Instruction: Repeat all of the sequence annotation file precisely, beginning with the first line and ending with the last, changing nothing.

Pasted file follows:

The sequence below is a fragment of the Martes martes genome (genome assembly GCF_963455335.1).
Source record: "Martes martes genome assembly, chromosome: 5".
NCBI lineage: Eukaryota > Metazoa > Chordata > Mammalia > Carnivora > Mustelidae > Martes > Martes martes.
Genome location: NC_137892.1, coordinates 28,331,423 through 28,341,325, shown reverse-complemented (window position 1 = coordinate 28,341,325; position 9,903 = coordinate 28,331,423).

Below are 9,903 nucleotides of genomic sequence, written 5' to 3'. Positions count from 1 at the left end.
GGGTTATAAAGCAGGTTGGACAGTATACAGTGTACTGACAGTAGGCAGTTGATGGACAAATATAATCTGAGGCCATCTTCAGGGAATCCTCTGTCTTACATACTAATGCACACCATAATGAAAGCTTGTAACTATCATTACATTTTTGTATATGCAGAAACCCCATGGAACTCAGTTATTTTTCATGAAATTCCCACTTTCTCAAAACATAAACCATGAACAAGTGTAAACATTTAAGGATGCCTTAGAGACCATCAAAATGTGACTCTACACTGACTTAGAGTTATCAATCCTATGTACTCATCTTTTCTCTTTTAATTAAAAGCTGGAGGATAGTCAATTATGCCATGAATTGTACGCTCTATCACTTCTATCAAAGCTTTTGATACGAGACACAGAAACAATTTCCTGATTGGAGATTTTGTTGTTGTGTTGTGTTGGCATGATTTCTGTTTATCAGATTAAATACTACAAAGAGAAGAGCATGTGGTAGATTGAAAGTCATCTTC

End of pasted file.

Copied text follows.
The sequence below is a fragment of the Martes martes genome (genome assembly GCF_963455335.1).
Source record: "Martes martes genome assembly, chromosome: 5".
NCBI lineage: Eukaryota > Metazoa > Chordata > Mammalia > Carnivora > Mustelidae > Martes > Martes martes.
Genome location: NC_137892.1, coordinates 28,331,423 through 28,341,325, shown reverse-complemented (window position 1 = coordinate 28,341,325; position 9,903 = coordinate 28,331,423).

Below are 9,903 nucleotides of genomic sequence, written 5' to 3'. Positions count from 1 at the left end.
GGGTTATAAAGCAGGTTGGACAGTATACAGTGTACTGACAGTAGGCAGTTGATGGACAAATATAATCTGAGGCCATCTTCAGGGAATCCTCTGTCTTACATACTAATGCACACCATAATGAAAGCTTGTAACTATCATTACATTTTTGTATATGCAGAAACCCCATGGAACTCAGTTATTTTTCATGAAATTCCCACTTTCTCAAAACATAAACCATGAACAAGTGTAAACATTTAAGGATGCCTTAGAGACCATCAAAATGTGACTCTACACTGACTTAGAGTTATCAATCCTATGTACTCATCTTTTCTCTTTTAATTAAAAGCTGGAGGATAGTCAATTATGCCATGAATTGTACGCTCTATCACTTCTATCAAAGCTTTTGATACGAGACACAGAAACAATTTCCTGATTGGAGATTTTGTTGTTGTGTTGTGTTGGCATGATTTCTGTTTATCAGATTAAATACTACAAAGAGAAGAGCATGTGGTAGATTGAAAGTCATCTTC